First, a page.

Have farmers sold enough grain, analyst asks
A lot has happened in the past 13 months, with prices moving from $3.07 corn futures to the $7.76 high May 13, 2021. Soybeans moved from $8.70 on August 7, 2020, to $16.60 on May 13, 2021, and HRS wheat moved from $4.95 on 8/7/20 to $9.54 on 8/13/21.
Essentially, prices that doubled from levels just one year ago, and since August when rains finally arrived in the western Corn Belt, are retreating (albeit slowly).
Any serious marketer has to ask themselves, is the rally over? After all, we matched the 2008 highs in corn and soybeans, and went well above them in canola. HRS wheat got close to the 2012 highs (although not near the $24 highs in 2008) due to the devastasting drought in 2021. But all good things must come to an end, right? So the question remains, is the grain market rally ending?
We have done a lot this marketing year, allocating a shortfall in production relative to demand, in what was a devastating drought year in the northwest Corn Belt. There are still questions about yields. But, relatively good conditions in the east helped to alleviate concerns. If it weren’t for rains in late August, though, the good crop in the east could not overcome the devastating losses occurring in the northwest from mid-July to mid-August. Yet, based on Pro Ag yield models, the corn and soybean crops have improved a lot from mid-August levels nationally – mostly due to the rain in the northwest Corn Belt.
So, Pro Ag is seriously asking the question, have we sold enough grain with prices doubling? Keep in mind, Pro Ag sold 240% of a corn crop the past year (some 2019, some 2020, some 2021, and some 2022), 365% of a soybean crop, and 310% of a wheat crop – and we are still asking if we sold enough. So how much did you sell? These are the highest prices we’ve seen in seven to 10 years! Of course, we held almost two crop years of grain over from 2019/2020, which aided our ability to sell so much when prices went higher.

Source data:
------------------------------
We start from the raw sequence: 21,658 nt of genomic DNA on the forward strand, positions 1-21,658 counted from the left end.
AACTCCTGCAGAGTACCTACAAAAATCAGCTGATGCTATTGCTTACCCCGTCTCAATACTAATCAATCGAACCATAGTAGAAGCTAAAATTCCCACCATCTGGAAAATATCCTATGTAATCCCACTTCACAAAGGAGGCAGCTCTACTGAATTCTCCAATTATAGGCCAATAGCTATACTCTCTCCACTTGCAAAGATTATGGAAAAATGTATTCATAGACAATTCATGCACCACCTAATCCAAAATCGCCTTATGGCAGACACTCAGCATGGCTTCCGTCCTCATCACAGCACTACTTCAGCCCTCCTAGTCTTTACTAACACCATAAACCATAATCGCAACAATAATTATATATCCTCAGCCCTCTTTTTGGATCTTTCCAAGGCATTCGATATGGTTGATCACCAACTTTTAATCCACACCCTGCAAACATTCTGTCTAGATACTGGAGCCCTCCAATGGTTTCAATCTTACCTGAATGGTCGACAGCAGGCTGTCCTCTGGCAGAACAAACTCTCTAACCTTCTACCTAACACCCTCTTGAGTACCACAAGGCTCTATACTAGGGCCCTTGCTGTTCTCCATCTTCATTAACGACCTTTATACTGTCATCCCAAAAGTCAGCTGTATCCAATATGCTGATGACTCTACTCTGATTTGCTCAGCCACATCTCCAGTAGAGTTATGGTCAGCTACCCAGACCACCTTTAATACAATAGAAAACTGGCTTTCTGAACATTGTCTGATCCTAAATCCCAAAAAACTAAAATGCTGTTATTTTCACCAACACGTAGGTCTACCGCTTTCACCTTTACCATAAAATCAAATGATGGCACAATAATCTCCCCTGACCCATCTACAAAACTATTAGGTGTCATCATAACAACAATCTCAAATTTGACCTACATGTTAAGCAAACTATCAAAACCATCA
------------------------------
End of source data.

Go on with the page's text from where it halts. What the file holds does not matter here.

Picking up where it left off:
Today’s focus in the market remains weather. Weather forecasts remain warm and dry the next week, but then turn considerably cooler in the eight- to 14-day forecast. That means a potential frost in the northwest Corn Belt. Around Sept. 20, the first frost usually hits in northern areas of North Dakota and Minnesota. However, most of these crops are at or near full maturity as the drought pushed crops. In fact, most corn and soybeans crops are drying down quickly now.
Quite honestly, the perfect harvest weather forecast for the Corn Belt means very little harvest losses, which might further enhance yield potential of the 2021 crop. The past two weeks, yield potential has risen. So, this is just more of the same.
Pro Ag believes 2022, 2023, and 2024 crop sales will need to be expanded later this week, as prices are still near the highs for these crops.
However, 2021 crops will still see shortages and basis improvement late in the year, as shortages develop. So, we see the distant months (where shortages are less likely) as more attractive sales at this point.
Weekly crop conditions yesterday (9/13) showed steady soy conditions at 57% rated G/E. But, the Pro Ag yield model rose another 0.28 bu/acre to 49.3 bu, now almost a full bushel above mid-August levels (before the northwest Corn Belt rain).
Another bushel of production is 90 million bushels, which basically gives the U.S. a more comfortable carryout level.
Corn conditions dropped 1% to 58% rated G/E, with the yield model down 0.7 bu/acre (but losing the 1988 data year in the model). This further explains why we want to advance sales of 2022-2024 soybeans, as the crises of stocks might be ending (we will survive until SAM harvests their crop next spring).
But let’s not miss the forest for the trees. Prices have done dynamic things already this year. What more can be accomplished? If you haven’t sold yet, then when?
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Ray can be reached at firstname.lastname@example.org.
Ray is President of Progressive Ag Marketing, Inc., a top Ranked marketing firm in the country. See http://www.progressiveag.com for rankings and link to data from Top Producer Magazine and Agweb.com.
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